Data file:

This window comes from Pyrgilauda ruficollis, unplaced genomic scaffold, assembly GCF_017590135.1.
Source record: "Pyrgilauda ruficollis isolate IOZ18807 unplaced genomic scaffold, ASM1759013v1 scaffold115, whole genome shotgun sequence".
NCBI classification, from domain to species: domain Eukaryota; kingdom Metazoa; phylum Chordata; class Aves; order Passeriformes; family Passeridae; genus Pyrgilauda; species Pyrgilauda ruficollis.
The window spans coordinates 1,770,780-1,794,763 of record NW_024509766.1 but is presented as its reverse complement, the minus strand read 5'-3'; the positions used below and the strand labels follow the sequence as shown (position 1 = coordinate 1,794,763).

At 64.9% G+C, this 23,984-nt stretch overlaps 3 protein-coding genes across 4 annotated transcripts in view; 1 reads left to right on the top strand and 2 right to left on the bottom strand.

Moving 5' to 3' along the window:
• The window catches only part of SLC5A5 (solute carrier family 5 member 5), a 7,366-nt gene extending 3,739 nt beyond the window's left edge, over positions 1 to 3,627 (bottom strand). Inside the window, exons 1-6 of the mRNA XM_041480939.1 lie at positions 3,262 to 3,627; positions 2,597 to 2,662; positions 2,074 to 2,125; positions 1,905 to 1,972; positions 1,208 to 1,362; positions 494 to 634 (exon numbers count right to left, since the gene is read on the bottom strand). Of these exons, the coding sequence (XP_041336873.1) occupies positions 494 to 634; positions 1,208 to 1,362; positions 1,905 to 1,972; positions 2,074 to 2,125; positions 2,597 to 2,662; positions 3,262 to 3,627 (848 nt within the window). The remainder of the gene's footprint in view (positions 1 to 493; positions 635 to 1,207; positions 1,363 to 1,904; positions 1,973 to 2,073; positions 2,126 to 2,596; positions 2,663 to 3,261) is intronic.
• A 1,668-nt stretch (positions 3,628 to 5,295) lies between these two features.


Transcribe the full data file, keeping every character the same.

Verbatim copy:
This window comes from Pyrgilauda ruficollis, unplaced genomic scaffold, assembly GCF_017590135.1.
Source record: "Pyrgilauda ruficollis isolate IOZ18807 unplaced genomic scaffold, ASM1759013v1 scaffold115, whole genome shotgun sequence".
NCBI classification, from domain to species: domain Eukaryota; kingdom Metazoa; phylum Chordata; class Aves; order Passeriformes; family Passeridae; genus Pyrgilauda; species Pyrgilauda ruficollis.
The window spans coordinates 1,770,780-1,794,763 of record NW_024509766.1 but is presented as its reverse complement, the minus strand read 5'-3'; the positions used below and the strand labels follow the sequence as shown (position 1 = coordinate 1,794,763).

At 64.9% G+C, this 23,984-nt stretch overlaps 3 protein-coding genes across 4 annotated transcripts in view; 1 reads left to right on the top strand and 2 right to left on the bottom strand.

Moving 5' to 3' along the window:
• The window catches only part of SLC5A5 (solute carrier family 5 member 5), a 7,366-nt gene extending 3,739 nt beyond the window's left edge, over positions 1 to 3,627 (bottom strand). Inside the window, exons 1-6 of the mRNA XM_041480939.1 lie at positions 3,262 to 3,627; positions 2,597 to 2,662; positions 2,074 to 2,125; positions 1,905 to 1,972; positions 1,208 to 1,362; positions 494 to 634 (exon numbers count right to left, since the gene is read on the bottom strand). Of these exons, the coding sequence (XP_041336873.1) occupies positions 494 to 634; positions 1,208 to 1,362; positions 1,905 to 1,972; positions 2,074 to 2,125; positions 2,597 to 2,662; positions 3,262 to 3,627 (848 nt within the window). The remainder of the gene's footprint in view (positions 1 to 493; positions 635 to 1,207; positions 1,363 to 1,904; positions 1,973 to 2,073; positions 2,126 to 2,596; positions 2,663 to 3,261) is intronic.
• A 1,668-nt stretch (positions 3,628 to 5,295) lies between these two features.